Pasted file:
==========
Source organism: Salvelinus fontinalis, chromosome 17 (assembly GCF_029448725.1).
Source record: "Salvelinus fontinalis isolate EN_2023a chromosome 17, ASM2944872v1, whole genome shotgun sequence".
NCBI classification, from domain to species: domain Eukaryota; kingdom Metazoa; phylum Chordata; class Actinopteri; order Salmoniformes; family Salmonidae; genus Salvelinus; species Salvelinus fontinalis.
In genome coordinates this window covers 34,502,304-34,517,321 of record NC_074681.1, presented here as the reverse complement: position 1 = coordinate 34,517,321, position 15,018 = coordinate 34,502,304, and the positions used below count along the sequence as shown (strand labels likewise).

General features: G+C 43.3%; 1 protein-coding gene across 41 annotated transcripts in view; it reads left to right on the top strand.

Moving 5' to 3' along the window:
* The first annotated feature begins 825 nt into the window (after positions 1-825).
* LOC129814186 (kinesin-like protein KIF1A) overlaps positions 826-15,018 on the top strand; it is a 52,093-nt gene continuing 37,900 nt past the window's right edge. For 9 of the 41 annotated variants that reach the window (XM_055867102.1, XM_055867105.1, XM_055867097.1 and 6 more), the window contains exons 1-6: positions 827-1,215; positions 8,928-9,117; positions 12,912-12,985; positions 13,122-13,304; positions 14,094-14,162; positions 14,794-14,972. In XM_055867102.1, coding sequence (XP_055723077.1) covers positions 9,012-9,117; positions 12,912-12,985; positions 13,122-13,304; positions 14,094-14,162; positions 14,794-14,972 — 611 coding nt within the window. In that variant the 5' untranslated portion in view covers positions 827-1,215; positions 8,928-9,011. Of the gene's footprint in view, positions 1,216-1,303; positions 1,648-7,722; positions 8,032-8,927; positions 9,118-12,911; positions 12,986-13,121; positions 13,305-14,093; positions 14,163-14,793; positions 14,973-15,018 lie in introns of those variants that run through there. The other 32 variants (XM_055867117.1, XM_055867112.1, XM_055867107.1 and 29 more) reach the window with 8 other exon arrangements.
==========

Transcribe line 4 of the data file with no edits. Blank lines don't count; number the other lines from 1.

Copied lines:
In genome coordinates this window covers 34,502,304-34,517,321 of record NC_074681.1, presented here as the reverse complement: position 1 = coordinate 34,517,321, position 15,018 = coordinate 34,502,304, and the positions used below count along the sequence as shown (strand labels likewise).